☞Looking back, as a result of our team’s careful planning and safety precautions, Hokkaido 2020 went off without a hitch, but there are some forces beyond the control of humankind. 95 times out of 100, a weather system leads to the predicted outcome. It’s the 5% that you have to be prepared for. During 2020’s Hokkaido Wildlife-Landscape Photography Workshop, I was dutifully consulting the weather charts at 30-minute intervals as I do every day when in mountain regions as weather conditions can change in a breath. As I was closely monitoring weather charts, a blizzard with thundersnow was forming with high winds on a potential collision course for our path, but there was only a 5% chance that the weather system would come our way; a 95% chance it would simply blow out and not affect us. It was 1 pm on day eight of our photo workshop, and the last golden hour sunset photo op was at Lake Yamanakako, Mt. Fuji, Yamanashi, Japan 1,600 km away. This fateful day, I should have listened to my inner voice and that of The Steller’s Sea Eagles, Sika Deer, and other raptors, ravens, and wildlife like the red-tailed foxes. They were being bashful and evading our viewfinders due to the bleak and unrelenting weather that was to come. Remember that 5%? I decided to tempt the Fates and go for the sunset photo op, but the Fates are fickle, and sometimes they decide they want their pound of flesh risked in the wager. This was one of those times. After taking some unforgettable golden hour photos, the trip back to the hotel was expected to be just over an hour, and the blizzard a distant memory. At the halfway point on the return, to jog my memory of my wager, winds began to howl and grow stronger and stronger, peaking between 40-50 m/s or about 160-170 km/h, super typhoon strength winds. These winds created hellish whiteout conditions as the snow was ripped away from the mountain peaks and lashed across the open farmlands onto the road like an arctic cat-of-nine tails, hastily building inescapable snowdrifts. Some of these flash snowdrifts can even reach window height on a normal vehicle, so sedan luxury SUVs and passenger vehicles aren’t able to plow through these snowdrifts, and when one tries, they get stuck. This is why I always have at least one hardcore SUV in our motorcade, and I am the driver. The sun had just set, and I had Martin, a German colleague, riding shotgun who was checking online weather charts. Whenever the motorcade paused, I read the weather charts to anticipate what conditions were coming, and to my relief, the snow was dissipating. Only the stubborn wind remained to create the hellish whiteout conditions. We were also constantly checking topographical maps for forested areas that blocked the wind gusts and provided us a sanctuary giving our eyes and mind a much-needed rest from the perfect wind storm. During this somewhat hair-raising ordeal, we were in contact with everyone in the motorcade, so everyone knew the precise distance to the next forested natural windbreak. When travel resumed, Martin served as a second set of eyes to keep the vehicles on the road. Between infernal gusts, we used the arrows posted above the prefectural highway to inch the lead vehicle forward, a distance of about 18 meters between markers. For 30 seconds to a minute, we were in motion, then whiteouts, and we had no choice when in the open farmland fields but to come to a dead stop for upwards of 5 – 10 minutes. Mother Nature had a secure grip on us, and she did not want to let us go. On some occasions, even though the arrows are posted a few meters above the road, they weren’t visible nor the flashing lights above them. All of a sudden, I saw headlights and hazard lights from multiple vehicles heading in our direction. I was becoming cautiously optimistic because we were more than halfway back to our lodgings, and there were enough forested areas to give us protection. Boom! Car height snowdrifts. Boom! Nobody could see the road. All the traffic was at a dead stop, and I knew exactly where the road had taken us. Images of the family who perished in the exact spot in 2013 ran through my mind and chilled my blood, but I cowboyed up and focused on what needed to be done to assure everyone’s safety. As all this was happening, I made a command decision. It was time to bring all the participants into my SUV that was not stuck and could plow through the snowdrifts and leave all the camera equipment in the less agile luxury SUVs. Once the storm broke, I knew we would be able to return to the SUVs and claim all the camera gear and the vehicles, but safety dictated a slow and methodical return to a hotel or shelter. I was confronted with a choice, either push forward into the unknown toward our mountain lodgings or make a u-turn to the closest village 10 kilometers behind us. Seconds before I was about to start the process of safely transferring everyone to my SUV – BOOM! – I heard something like a shovel scraping the road, and I then I saw a huge tractor shoveling and clearing the road; the shovel car cleared the snow so expertly it was just inches away from the front of my SUV. I thought they were going to smash my windshield. “Wow! What precision,” I thought. As the roads were being cleared, other emergency workers were pulling vehicles out of the snowdrifts and other vehicles that were stuck, which meant all our vehicles would be able to reach a shelter for the evening. My co-leader and I asked the emergency road rescue workers if we could proceed to our mountain lodgings about 8 kilometers away. The response was an emphatic, “No. The roads were unknown and 99.9% impassable.” Their counsel jogged my memory of spending 3 – 4 days in my country home in this area sequestered to my home hot springs due to the heavy snowfall and blizzards. The weather could be so severe that for days at a time, there was no power. Because of how often the region has extreme weather, most locals have a back-up generator and thermal hot springs as part of their home. Overnight the snow could pile up to waist height, so my SUV was out of the question as was any vehicle with rubber tires. Even a tractor would have to shovel itself out. Our guardian angels told everyone to follow them and started guiding all vehicles to the nearest village. As soon as we reached the village, everyone went their separate ways, and I remarked to myself about the lack of markings on what I thought were government snow-clearing rescue vehicles. I even recalled seeing ‘rental’ written in Japanese on one of the tractors. Despite being told the roads were impassable, I felt that a return to our original lodgings was still possible using a different route, so I topped up the gasoline for each vehicle in our motorcade at the nearest gasoline stand which was on the verge of closing. The elderly gentleman in charge of the station opened the doors so my co-leader, Martin, and I could come in, rest, and enjoy a warm cup of Japanese green tea. While fueling up, my co-leader and I called highway services, but there was no answer, and the police also said not to return, so we checked online and all the roads we highlighted in red, which meant impassable.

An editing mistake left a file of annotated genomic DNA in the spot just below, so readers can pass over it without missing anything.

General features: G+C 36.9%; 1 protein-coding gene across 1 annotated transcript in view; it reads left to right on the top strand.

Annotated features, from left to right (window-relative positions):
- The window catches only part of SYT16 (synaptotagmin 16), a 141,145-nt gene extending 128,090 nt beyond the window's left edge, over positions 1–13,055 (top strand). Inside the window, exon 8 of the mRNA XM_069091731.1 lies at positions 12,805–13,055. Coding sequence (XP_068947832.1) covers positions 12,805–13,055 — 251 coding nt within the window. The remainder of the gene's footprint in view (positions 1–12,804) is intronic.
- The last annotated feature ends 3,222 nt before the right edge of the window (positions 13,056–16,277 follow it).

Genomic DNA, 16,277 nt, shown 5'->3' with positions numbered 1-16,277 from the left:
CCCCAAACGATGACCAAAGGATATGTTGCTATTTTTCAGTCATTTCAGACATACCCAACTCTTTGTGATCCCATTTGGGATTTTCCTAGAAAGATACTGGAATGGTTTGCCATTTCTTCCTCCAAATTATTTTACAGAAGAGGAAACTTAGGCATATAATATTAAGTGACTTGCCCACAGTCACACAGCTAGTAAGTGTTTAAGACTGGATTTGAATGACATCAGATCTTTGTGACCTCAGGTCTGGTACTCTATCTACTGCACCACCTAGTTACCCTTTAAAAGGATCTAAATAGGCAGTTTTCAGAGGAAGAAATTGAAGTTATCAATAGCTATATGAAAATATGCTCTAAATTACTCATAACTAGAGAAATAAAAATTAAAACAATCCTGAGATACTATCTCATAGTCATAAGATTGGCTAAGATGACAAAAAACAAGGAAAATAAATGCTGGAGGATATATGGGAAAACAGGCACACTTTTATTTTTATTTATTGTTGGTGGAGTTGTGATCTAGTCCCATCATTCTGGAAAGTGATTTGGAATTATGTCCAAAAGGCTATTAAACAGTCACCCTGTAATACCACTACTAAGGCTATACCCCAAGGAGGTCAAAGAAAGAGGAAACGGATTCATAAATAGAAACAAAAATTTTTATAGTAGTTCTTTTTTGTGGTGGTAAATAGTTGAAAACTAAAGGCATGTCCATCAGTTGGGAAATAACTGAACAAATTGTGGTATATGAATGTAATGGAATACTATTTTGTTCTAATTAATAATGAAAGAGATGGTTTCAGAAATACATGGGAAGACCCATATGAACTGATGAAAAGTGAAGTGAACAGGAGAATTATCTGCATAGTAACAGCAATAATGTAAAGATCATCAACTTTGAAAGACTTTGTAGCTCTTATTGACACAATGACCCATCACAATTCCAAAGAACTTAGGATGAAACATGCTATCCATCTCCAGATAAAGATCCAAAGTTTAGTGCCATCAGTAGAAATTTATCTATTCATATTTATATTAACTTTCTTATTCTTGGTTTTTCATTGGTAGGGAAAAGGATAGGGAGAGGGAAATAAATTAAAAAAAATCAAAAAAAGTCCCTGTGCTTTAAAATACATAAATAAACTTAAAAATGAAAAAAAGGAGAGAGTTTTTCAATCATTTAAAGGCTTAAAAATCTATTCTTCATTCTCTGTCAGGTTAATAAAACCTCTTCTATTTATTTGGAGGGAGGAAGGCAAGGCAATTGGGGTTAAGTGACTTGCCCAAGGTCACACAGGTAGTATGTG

In spite of me being a local, everyone’s advice, including the elderly gentleman at the gasoline stand, was to not return to the lodgings because this was a once in a decade windstorm. Of all the counsel I received, I took the elderly gentleman’s the most serious because he was born and raised in the area and his insights were born from experiencing prior windstorms. I knew my SUV would make it, but the others would not. My co-leader could see my mind was racing, and she needed to ground me in this world. Her next statement did just that, a godsend. While on the way to the village, she had called our lodgings and miraculously arranged rooms for everyone in the village we had just arrived in. A sister business hotel to our 4-star accommodations had made room for everyone, so rather than an emergency shelter or sleeping in the vehicles, everyone had a single private room with shower and bath, and hot springs on the 1st floor. After settling in and a small hot meal, I called a friend in Japan’s main emergency disaster relief agency, as I knew they should have a log of our rescue and all rescues across Japan. To our surprise, there was no log entry of our rescue or road clearing, just a warning that the highways in that area were completely shutdown. After a few seconds of silence, we came to the same conclusion and shouted, “local volunteer rescuers!” My colleague and I then discussed the number of fatalities in Hokkaido associated with severe winter conditions similar to the flash blizzard that caught us.